Maple Finance — The suits are coming! And why that might be sweeter than it sounds

Summary

Launched in 2021 Maple Finance serves three different market participants within the cryptosphere: those willing to lend their funds out in return for a yield, institutional borrowers wanting to borrow those funds for a price and thirdly those qualified to manage this relationship for a fee.

Combining the use of smart contracts with a well thought out method, Maple has created a credit marketplace where vetted institutions can borrow against their reputation in the form of an under-collateralized loan.

In terms of challenges, this is a world apart from the current methods within decentralized finance where over-collateralized lending has previously been the only option available.

Over Vs. Under Collateralized Lending

Decentralized lending and borrowing started with ETHlend in 2017 but after an extended bear market where liquidity dried up the project failed until it was reborn as AAVE which went live in early 2020.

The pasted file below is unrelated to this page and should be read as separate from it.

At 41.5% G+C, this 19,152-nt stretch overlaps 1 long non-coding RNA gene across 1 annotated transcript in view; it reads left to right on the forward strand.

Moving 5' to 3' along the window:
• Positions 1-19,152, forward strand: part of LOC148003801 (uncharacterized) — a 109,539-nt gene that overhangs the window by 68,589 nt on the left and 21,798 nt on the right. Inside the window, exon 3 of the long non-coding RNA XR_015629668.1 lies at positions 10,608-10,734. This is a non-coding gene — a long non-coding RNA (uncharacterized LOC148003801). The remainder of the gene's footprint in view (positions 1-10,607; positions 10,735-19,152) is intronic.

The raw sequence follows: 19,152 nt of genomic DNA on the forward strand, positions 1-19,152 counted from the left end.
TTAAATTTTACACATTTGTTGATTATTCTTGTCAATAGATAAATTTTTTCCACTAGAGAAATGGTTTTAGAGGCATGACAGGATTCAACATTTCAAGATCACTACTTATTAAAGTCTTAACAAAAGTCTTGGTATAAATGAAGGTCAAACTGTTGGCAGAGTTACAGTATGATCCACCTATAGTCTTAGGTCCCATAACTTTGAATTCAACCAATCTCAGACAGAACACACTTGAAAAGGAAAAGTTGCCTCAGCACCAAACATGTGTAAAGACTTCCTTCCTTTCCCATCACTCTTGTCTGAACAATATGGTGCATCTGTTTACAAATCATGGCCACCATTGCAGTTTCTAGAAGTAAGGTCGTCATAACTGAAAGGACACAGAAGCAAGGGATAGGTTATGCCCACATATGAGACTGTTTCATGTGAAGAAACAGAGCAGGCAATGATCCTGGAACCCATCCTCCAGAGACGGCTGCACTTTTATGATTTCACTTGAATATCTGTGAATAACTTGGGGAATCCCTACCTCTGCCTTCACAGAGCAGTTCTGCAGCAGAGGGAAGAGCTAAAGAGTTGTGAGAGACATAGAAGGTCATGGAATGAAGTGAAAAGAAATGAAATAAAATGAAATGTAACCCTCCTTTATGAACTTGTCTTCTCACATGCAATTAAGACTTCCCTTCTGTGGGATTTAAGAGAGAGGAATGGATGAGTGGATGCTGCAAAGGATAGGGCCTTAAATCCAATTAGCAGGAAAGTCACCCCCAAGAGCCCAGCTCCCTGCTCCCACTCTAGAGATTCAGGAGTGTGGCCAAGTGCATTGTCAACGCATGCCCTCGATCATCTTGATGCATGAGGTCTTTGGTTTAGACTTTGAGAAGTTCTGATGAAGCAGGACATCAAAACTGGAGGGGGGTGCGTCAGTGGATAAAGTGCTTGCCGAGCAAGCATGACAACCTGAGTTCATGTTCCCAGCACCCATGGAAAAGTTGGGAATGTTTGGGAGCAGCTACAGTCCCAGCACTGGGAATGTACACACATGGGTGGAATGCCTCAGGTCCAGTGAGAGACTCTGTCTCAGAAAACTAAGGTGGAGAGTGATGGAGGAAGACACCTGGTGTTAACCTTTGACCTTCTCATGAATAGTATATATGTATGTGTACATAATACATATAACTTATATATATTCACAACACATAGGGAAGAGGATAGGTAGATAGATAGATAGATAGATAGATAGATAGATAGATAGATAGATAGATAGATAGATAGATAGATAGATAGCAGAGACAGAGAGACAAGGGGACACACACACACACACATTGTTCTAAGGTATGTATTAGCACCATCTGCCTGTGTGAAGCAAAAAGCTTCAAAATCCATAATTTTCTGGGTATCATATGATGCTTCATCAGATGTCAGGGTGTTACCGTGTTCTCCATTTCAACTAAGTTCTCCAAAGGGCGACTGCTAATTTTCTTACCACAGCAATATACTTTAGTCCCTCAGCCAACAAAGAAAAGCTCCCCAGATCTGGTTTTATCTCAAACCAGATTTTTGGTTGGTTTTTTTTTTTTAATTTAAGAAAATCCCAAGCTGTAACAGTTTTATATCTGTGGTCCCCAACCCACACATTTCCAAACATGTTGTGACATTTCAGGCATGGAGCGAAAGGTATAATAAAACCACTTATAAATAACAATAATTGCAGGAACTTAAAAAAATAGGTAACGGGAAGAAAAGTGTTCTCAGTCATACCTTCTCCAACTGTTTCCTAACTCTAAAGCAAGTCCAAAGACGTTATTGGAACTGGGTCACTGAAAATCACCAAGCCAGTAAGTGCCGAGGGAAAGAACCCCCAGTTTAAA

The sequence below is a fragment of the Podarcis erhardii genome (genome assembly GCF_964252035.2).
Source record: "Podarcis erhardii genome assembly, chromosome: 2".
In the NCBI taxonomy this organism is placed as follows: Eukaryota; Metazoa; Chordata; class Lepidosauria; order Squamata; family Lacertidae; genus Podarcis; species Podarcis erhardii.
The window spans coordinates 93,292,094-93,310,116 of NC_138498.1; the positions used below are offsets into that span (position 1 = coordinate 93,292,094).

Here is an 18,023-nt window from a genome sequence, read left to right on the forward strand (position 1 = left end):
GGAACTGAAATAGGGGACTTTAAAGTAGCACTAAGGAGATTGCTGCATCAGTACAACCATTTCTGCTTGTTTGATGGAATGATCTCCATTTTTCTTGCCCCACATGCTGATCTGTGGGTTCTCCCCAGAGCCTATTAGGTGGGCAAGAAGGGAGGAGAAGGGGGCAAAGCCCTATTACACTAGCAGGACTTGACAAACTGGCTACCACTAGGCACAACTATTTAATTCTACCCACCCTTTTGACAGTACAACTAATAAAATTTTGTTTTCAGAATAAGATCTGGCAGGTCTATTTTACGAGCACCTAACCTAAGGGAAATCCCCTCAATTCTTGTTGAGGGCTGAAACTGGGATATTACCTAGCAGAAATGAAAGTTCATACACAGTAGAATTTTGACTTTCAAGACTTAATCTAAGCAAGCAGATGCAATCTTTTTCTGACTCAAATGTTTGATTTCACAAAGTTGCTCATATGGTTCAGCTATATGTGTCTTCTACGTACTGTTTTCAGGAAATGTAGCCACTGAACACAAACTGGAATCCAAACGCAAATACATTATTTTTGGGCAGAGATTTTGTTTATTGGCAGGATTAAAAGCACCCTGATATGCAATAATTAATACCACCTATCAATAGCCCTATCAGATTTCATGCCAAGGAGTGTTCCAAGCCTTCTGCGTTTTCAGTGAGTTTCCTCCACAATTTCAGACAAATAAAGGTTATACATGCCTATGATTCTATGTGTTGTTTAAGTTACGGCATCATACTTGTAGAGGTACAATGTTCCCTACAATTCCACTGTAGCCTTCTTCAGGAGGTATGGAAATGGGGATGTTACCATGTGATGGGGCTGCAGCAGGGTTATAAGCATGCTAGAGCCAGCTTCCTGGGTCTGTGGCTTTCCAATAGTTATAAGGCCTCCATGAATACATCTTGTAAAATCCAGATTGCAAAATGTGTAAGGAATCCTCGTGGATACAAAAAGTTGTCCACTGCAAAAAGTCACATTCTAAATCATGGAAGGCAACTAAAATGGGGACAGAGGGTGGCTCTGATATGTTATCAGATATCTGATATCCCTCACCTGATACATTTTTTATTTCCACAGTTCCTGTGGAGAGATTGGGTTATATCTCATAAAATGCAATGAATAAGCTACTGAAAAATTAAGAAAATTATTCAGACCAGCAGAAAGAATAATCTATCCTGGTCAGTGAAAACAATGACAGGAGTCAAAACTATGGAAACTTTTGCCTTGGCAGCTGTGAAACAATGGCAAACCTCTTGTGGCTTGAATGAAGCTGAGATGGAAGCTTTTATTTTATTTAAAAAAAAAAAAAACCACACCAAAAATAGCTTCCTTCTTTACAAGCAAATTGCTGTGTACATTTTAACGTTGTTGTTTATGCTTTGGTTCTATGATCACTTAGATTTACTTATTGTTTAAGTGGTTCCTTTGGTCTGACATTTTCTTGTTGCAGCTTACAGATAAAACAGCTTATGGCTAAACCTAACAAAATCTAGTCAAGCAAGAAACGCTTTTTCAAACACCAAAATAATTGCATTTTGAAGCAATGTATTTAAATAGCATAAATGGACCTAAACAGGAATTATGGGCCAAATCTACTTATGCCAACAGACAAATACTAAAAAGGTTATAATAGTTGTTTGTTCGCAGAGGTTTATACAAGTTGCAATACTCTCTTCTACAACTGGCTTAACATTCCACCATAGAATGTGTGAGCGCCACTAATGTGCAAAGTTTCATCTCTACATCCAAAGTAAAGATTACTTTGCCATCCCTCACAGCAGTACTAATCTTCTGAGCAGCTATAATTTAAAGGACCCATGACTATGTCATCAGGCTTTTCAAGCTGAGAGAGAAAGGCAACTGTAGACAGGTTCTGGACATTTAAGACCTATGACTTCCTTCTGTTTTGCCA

The smart contracts developed by AAVE allow investors to deposit their crypto holdings as collateral into a given pool to then receive another cryptocurrency in the form of an over-collateralized loan.

An example and use case of an over-collateralized loan would be someone holding $100,000 worth of $ETH that has a need for dollars but does not want to sell their $ETH position. They would lock up the $100,000 worth of $ETH within AAVE and receive $80,000 worth of the $USDC stablecoin. When they want their $ETH back they would repay the $USDC loan plus any interest.

As the value of the $ETH deposited in the AAVE pool is above the value of the $USDC borrowed from the pool the loan is considered over-collateralized. If market forces push down the value of the $ETH position into pre-defined parameters it would be automatically sold on the market to pay back the outstanding loan. This method removes almost all the risk for the loan provider from a default and works with a completely trustless methodology.